In People v. O'Brien (1969) 71 Cal.2d 394 [78 Cal.Rptr. 202, 79 Cal.Rptr. 313, 456 P.2d 969], the court made the following statement (p. 403, fn. 5): "Although the statute contemplates that the issue will be raised by motion, a defendant who does so by the traditional procedure of objecting to the admission of the evidence on Fourth Amendment grounds should not be penalized merely for using the wrong words; such an objection, rather, should be construed whenever possible as a motion under subdivision (h)."Summary of this case from People v. Gordon
Docket No. Crim. 12338.
June 20, 1969.
APPEAL, automatically taken under Pen. Code, § 1239, subd. (b), from a judgment of the Superior Court of Los Angeles County. Burch Donahue, Judge. Reversed in part and affirmed in part.
J. Perry Langford, under appointment by the Supreme Court, and Langford, Langford Lane for Defendant and Appellant.
Thomas C. Lynch, Attorney General, William E. James, Assistant Attorney General, and Norman H. Sokolow, Deputy Attorney General, for Plaintiff and Respondent.
Defendant was charged by information with the murder of Los Angeles Police Officer David Seibert and with six prior felony convictions. Motions for change of venue and for suppression of evidence were denied. A jury found defendant guilty of first degree murder and fixed the penalty at death. Motions for new trial and reduction of sentence were denied. This appeal is automatic. (Pen. Code, § 1239, subd. (b).) We affirm the judgment as to guilt but, under compulsion of Witherspoon v. Illinois (1968) 391 U.S. 510 [20 L.Ed.2d 776, 88 S.Ct. 1770], we reverse as to penalty.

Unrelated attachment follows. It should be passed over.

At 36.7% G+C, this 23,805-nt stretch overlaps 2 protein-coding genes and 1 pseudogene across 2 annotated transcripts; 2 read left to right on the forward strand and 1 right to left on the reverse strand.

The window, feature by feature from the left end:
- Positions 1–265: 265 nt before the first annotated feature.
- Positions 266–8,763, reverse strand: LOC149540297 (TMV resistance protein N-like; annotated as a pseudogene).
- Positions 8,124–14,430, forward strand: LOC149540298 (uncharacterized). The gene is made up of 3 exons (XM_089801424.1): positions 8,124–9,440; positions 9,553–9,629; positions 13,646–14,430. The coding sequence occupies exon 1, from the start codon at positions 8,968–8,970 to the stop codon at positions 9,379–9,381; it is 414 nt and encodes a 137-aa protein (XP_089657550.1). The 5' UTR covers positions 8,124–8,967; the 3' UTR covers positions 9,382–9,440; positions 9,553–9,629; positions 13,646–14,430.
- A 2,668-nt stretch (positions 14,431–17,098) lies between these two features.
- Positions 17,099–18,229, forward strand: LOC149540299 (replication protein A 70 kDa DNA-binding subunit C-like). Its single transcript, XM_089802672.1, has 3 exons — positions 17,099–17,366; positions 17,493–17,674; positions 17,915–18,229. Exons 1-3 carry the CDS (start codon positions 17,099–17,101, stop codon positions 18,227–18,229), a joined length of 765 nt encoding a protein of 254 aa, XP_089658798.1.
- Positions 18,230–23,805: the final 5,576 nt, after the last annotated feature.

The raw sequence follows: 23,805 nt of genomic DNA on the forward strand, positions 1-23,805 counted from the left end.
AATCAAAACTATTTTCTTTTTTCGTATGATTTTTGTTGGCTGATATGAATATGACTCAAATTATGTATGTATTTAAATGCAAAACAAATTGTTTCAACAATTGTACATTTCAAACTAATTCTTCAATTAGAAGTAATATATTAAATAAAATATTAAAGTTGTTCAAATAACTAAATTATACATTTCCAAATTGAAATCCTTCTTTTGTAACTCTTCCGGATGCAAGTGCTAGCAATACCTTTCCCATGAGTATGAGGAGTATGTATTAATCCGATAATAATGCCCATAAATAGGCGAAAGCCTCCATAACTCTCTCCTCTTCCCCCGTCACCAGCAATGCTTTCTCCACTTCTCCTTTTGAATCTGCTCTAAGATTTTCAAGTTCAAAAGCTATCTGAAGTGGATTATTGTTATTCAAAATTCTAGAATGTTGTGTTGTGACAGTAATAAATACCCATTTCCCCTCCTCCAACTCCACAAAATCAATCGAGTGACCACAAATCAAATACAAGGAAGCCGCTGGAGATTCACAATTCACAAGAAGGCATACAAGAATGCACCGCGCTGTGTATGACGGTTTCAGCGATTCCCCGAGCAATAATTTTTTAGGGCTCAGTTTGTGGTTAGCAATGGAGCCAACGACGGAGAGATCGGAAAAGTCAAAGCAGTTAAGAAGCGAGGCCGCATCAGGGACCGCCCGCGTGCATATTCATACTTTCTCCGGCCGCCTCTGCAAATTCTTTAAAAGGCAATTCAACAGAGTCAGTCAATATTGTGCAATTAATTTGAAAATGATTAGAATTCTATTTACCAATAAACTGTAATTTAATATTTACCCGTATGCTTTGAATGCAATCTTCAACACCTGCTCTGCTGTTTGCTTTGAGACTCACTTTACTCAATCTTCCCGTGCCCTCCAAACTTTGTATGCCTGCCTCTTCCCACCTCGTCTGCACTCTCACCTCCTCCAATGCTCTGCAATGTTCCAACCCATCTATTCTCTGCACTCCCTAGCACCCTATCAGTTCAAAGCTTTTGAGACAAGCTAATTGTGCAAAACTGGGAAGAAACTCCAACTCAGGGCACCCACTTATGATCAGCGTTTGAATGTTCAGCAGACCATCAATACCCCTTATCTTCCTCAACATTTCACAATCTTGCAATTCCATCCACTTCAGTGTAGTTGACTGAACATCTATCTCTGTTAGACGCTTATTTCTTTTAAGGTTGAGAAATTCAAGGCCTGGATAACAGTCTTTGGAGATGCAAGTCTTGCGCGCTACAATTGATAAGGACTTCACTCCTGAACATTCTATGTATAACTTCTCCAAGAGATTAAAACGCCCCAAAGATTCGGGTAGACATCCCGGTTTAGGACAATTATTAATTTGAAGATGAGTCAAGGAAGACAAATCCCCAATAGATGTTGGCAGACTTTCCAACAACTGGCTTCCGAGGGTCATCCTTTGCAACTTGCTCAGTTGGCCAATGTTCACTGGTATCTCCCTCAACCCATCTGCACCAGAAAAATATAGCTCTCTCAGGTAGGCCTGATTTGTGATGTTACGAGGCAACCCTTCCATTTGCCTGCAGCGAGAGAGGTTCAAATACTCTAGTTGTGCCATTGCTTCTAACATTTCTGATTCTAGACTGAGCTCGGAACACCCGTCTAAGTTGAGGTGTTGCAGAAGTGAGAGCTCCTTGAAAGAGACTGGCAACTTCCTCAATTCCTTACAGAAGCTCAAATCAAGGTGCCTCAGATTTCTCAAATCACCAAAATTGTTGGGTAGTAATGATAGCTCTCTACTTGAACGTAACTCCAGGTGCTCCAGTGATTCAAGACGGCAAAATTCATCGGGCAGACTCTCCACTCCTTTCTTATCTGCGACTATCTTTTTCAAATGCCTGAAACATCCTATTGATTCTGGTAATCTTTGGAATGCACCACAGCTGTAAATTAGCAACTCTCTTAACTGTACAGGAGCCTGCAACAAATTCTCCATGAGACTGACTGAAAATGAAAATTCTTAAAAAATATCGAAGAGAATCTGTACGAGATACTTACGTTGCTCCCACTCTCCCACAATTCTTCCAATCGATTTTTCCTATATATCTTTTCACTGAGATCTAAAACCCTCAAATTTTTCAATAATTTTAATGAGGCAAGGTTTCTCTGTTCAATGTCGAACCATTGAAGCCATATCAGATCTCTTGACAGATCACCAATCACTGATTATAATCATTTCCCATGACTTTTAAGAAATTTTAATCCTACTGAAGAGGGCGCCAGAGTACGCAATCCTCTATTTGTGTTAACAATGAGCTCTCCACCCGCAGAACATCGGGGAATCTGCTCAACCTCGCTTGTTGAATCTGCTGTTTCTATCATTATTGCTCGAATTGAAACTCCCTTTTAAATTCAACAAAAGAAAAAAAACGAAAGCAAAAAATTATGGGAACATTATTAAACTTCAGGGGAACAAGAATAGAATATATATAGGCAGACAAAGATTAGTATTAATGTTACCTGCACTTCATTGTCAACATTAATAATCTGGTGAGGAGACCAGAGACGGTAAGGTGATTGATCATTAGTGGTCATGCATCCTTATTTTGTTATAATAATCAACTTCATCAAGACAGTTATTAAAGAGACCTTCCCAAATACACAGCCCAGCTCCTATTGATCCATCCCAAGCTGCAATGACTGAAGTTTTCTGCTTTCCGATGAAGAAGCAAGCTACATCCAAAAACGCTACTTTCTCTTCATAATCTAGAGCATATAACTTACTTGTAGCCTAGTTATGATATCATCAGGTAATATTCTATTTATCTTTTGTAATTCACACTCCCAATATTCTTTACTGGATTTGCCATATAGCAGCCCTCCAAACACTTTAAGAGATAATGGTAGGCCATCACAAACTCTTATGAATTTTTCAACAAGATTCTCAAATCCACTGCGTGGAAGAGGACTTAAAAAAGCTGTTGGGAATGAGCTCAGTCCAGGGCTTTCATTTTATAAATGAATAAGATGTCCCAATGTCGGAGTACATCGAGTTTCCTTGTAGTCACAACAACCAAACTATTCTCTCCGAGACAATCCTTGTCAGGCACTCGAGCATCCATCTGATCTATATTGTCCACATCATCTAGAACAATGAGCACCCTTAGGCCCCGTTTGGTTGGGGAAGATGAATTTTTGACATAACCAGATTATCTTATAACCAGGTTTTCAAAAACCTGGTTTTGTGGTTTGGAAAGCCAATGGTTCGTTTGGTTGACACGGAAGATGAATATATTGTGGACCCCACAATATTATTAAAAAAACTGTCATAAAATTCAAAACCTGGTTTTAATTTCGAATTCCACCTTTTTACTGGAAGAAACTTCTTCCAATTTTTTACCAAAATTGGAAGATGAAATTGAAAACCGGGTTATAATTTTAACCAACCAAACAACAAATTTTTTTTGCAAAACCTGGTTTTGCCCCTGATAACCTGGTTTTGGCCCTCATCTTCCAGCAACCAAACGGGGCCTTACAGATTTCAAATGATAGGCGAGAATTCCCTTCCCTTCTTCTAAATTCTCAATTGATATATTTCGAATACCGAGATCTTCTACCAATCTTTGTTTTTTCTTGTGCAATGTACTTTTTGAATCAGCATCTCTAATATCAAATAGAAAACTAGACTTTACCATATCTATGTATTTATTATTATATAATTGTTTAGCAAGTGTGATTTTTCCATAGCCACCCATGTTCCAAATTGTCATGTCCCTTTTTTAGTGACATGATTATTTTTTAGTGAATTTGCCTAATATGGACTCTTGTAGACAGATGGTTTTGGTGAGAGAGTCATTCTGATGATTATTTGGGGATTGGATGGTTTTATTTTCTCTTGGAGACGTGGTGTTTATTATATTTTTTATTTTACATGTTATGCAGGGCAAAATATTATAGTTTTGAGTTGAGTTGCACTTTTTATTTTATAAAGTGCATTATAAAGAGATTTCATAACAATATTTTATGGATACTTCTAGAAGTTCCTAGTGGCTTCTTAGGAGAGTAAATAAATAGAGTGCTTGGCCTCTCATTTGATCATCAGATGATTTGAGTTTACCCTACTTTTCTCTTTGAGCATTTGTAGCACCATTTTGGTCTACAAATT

The allegations of prior convictions were withdrawn by the prosecution before the case went to the jury on the issue of guilt. During the penalty phase the prosecution introduced documentary proof of such priors, as well as evidence of other, more recent felonies of which defendant had not been convicted.
On the morning of August 8, 1967, defendant appeared at a Foods Company market in Los Angeles, before the store had opened for business. He told the manager, Bruce Jessel, that he wanted to pick up a returned check which he had allegedly cashed there. Jessel replied he would have to wait until he received a notice from the bank that the check had been dishonored.